The SBIR (Small Business Innovation Research) program was mandated by Congress to provide research and development support to small technology-focused businesses to stimulate the conversion of prototype technologies into commercial products.
American and independently owned, American based companies with fewer than 500 employees. The company must be for profit with the principal researcher employed by the company.
The company must have its principal place of business located in the United States and at least 51% owned or in the case of a publicly owned business, at least 51% of its voting stock is owned by United States citizens or lawfully admitted permanent resident aliens.
The agencies seek technical assistance in hundreds of topic areas including but not limited to: Lasers, Optics, Sensors, Innovative Software, Operating Systems, Materials, Composites and missile launch systems, catalytic energy, fuel cell energy, etc.
The Agencies have working groups monitor and assess technical needs. Topics are suggested, reviewed and approved for those areas where technical assistance is desired.
Proposals are accepted only during the solicitation periods. Solicitation schedules can be found on the Federal SBIR website: www.sbir.gov, on the SBIR Gateway website: www.zyn.com or by using the individual agency websites. During the Phase I solicitation period, all firms that meet eligibility requirements may submit a proposal.
The program consists of 3 phases. During Phase I, the awarded small business tests the scientific, technical, and commercial merit and feasibility of the proposed technology. During Phase II, the awarded small business strives to develop the proposed technology into a prototype. Phase III is essentially a post-SBIR period, during which the small business is expected to seek avenues for commercialization of the developed prototype.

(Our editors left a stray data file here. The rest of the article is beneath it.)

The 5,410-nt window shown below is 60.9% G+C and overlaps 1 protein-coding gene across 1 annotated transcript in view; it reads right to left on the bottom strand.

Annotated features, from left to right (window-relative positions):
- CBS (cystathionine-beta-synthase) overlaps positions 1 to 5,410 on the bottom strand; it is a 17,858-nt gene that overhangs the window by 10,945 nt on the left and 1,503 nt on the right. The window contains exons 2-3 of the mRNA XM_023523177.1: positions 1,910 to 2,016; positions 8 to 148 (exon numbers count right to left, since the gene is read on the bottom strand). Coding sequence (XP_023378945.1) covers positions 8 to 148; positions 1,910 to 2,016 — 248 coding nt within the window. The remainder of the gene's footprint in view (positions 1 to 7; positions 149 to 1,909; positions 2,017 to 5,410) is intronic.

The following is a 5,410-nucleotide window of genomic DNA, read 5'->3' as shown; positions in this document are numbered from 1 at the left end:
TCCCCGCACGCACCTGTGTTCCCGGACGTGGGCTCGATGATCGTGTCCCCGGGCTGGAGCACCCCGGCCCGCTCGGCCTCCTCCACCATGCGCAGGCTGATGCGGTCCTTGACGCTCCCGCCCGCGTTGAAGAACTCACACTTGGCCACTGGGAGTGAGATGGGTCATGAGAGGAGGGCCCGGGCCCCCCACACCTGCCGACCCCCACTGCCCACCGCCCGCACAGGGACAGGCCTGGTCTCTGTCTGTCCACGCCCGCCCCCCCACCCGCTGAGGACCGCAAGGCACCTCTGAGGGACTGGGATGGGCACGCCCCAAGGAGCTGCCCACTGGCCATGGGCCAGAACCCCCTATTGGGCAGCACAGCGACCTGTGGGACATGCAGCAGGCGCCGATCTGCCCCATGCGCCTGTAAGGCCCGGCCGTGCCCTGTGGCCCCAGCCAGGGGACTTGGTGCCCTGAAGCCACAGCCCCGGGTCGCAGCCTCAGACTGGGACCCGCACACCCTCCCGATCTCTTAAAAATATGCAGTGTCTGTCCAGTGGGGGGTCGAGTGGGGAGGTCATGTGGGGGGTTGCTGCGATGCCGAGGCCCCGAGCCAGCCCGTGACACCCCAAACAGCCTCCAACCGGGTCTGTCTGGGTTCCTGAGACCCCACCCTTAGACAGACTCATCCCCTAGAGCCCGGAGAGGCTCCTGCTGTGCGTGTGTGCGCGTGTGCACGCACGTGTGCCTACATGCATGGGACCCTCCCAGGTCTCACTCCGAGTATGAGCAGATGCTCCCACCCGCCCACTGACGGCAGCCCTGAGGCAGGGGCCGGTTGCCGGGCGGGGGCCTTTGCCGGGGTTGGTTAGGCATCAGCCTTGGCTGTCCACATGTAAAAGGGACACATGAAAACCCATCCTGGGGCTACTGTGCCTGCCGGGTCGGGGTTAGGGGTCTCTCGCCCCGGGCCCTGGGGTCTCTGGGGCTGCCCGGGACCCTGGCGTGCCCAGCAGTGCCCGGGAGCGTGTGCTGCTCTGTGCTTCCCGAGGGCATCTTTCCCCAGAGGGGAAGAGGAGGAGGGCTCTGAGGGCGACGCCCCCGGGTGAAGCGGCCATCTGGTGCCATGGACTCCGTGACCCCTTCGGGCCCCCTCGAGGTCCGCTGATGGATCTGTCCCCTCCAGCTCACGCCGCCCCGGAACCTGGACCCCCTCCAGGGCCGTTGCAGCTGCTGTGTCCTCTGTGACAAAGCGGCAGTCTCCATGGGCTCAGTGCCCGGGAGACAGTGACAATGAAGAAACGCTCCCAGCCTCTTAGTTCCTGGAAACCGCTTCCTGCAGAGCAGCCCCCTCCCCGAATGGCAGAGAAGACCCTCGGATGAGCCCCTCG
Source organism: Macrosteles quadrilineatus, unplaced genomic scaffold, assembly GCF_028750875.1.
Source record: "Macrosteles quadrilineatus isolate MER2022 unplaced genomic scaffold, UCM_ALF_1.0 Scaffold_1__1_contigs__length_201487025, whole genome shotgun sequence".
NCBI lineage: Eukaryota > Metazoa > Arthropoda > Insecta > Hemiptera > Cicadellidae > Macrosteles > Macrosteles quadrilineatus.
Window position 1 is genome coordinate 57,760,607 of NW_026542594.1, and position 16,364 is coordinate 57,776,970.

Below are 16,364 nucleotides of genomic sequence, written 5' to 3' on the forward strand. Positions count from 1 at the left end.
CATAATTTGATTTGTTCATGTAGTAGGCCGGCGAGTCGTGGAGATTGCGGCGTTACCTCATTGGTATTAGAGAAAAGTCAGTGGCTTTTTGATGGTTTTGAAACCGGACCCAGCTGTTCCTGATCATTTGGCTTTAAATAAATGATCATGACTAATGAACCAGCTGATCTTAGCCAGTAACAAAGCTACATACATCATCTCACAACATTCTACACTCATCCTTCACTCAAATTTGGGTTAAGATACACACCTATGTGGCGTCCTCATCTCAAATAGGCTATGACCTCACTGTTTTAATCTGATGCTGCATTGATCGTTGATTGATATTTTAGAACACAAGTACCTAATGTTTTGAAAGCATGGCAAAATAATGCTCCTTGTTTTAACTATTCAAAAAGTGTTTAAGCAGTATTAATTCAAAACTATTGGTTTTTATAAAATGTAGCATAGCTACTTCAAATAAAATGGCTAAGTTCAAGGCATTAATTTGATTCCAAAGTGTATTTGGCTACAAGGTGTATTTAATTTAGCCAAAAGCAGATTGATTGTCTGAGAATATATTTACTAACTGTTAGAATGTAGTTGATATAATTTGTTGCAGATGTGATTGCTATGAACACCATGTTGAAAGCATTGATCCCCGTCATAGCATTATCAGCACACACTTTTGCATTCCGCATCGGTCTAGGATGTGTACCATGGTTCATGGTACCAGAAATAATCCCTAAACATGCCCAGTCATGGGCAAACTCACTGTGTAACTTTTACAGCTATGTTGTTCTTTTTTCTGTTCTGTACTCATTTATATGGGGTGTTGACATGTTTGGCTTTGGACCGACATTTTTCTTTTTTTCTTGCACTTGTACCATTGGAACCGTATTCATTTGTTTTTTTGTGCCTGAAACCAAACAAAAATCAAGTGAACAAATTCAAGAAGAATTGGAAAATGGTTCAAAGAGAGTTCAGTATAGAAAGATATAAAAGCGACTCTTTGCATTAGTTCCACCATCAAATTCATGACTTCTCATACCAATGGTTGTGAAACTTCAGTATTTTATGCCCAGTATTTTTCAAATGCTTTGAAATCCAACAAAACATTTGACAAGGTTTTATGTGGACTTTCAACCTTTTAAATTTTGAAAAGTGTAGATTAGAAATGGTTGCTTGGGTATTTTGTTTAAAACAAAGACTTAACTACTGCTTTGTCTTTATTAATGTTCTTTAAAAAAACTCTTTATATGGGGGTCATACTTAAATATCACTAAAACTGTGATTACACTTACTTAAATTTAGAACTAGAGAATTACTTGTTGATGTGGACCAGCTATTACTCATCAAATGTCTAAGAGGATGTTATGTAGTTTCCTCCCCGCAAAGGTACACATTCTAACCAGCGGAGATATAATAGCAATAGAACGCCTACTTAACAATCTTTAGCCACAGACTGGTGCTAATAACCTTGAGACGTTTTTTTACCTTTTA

For Phase I, two-thirds of the research and/or analytical effort must be performed by the proposing firm, and for Phase II, a minimum of one-half of the research and/or analytical effort must be performed by the proposing firm. Solicitation guidelines by each Agency cover the requirements and regulations in detail. The percent of work is usually measured by both direct and indirect costs. Proposal writers planning to subcontract a significant fraction of their work should verify how it will be measured with their contracting officer during contract negotiations. The individual Agency solicitation guidelines cover the requirements and regulations in detail.
This period opens 60 days prior the actual solicitation start date. During the Pre-Solicitation phase companies can review the topics that most likely will be included in the solicitation and call topic authors to further discuss the topics. Once the solicitation opens, there can be no direct conversations with topic authors.
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